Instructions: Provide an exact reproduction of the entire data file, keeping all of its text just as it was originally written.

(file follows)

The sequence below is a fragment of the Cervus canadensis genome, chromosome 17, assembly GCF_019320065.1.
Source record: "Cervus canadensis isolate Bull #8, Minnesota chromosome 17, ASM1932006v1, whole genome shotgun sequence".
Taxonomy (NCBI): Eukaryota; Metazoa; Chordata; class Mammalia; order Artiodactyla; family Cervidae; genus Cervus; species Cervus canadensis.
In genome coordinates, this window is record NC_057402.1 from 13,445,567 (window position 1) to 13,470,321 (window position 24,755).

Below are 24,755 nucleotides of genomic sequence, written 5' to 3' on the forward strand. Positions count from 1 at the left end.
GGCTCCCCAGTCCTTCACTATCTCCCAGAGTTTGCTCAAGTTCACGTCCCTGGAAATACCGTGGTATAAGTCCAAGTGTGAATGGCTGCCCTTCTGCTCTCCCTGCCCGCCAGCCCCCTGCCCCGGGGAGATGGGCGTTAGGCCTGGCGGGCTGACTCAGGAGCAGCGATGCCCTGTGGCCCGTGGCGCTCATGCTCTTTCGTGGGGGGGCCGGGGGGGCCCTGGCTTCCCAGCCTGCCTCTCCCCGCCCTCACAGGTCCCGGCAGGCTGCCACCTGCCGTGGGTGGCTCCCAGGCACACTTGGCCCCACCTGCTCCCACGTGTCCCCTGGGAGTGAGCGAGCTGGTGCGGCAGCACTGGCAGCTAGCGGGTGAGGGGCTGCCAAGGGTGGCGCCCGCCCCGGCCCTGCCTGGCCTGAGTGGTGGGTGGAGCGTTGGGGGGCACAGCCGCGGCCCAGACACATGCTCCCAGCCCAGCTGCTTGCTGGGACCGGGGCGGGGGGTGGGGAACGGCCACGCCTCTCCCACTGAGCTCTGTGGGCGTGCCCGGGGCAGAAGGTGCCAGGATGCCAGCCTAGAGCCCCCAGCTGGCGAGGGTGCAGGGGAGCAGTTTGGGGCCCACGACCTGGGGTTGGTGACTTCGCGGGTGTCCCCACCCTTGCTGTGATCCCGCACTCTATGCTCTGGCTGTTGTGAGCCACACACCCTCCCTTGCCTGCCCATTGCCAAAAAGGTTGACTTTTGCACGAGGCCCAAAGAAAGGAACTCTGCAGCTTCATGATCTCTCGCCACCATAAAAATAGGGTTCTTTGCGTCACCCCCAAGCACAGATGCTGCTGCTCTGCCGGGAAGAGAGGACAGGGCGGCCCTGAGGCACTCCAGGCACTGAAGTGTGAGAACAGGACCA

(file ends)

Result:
The sequence below is a fragment of the Cervus canadensis genome, chromosome 17, assembly GCF_019320065.1.
Source record: "Cervus canadensis isolate Bull #8, Minnesota chromosome 17, ASM1932006v1, whole genome shotgun sequence".
Taxonomy (NCBI): Eukaryota; Metazoa; Chordata; class Mammalia; order Artiodactyla; family Cervidae; genus Cervus; species Cervus canadensis.
In genome coordinates, this window is record NC_057402.1 from 13,445,567 (window position 1) to 13,470,321 (window position 24,755).

Below are 24,755 nucleotides of genomic sequence, written 5' to 3' on the forward strand. Positions count from 1 at the left end.
GGCTCCCCAGTCCTTCACTATCTCCCAGAGTTTGCTCAAGTTCACGTCCCTGGAAATACCGTGGTATAAGTCCAAGTGTGAATGGCTGCCCTTCTGCTCTCCCTGCCCGCCAGCCCCCTGCCCCGGGGAGATGGGCGTTAGGCCTGGCGGGCTGACTCAGGAGCAGCGATGCCCTGTGGCCCGTGGCGCTCATGCTCTTTCGTGGGGGGGCCGGGGGGGCCCTGGCTTCCCAGCCTGCCTCTCCCCGCCCTCACAGGTCCCGGCAGGCTGCCACCTGCCGTGGGTGGCTCCCAGGCACACTTGGCCCCACCTGCTCCCACGTGTCCCCTGGGAGTGAGCGAGCTGGTGCGGCAGCACTGGCAGCTAGCGGGTGAGGGGCTGCCAAGGGTGGCGCCCGCCCCGGCCCTGCCTGGCCTGAGTGGTGGGTGGAGCGTTGGGGGGCACAGCCGCGGCCCAGACACATGCTCCCAGCCCAGCTGCTTGCTGGGACCGGGGCGGGGGGTGGGGAACGGCCACGCCTCTCCCACTGAGCTCTGTGGGCGTGCCCGGGGCAGAAGGTGCCAGGATGCCAGCCTAGAGCCCCCAGCTGGCGAGGGTGCAGGGGAGCAGTTTGGGGCCCACGACCTGGGGTTGGTGACTTCGCGGGTGTCCCCACCCTTGCTGTGATCCCGCACTCTATGCTCTGGCTGTTGTGAGCCACACACCCTCCCTTGCCTGCCCATTGCCAAAAAGGTTGACTTTTGCACGAGGCCCAAAGAAAGGAACTCTGCAGCTTCATGATCTCTCGCCACCATAAAAATAGGGTTCTTTGCGTCACCCCCAAGCACAGATGCTGCTGCTCTGCCGGGAAGAGAGGACAGGGCGGCCCTGAGGCACTCCAGGCACTGAAGTGTGAGAACAGGACCA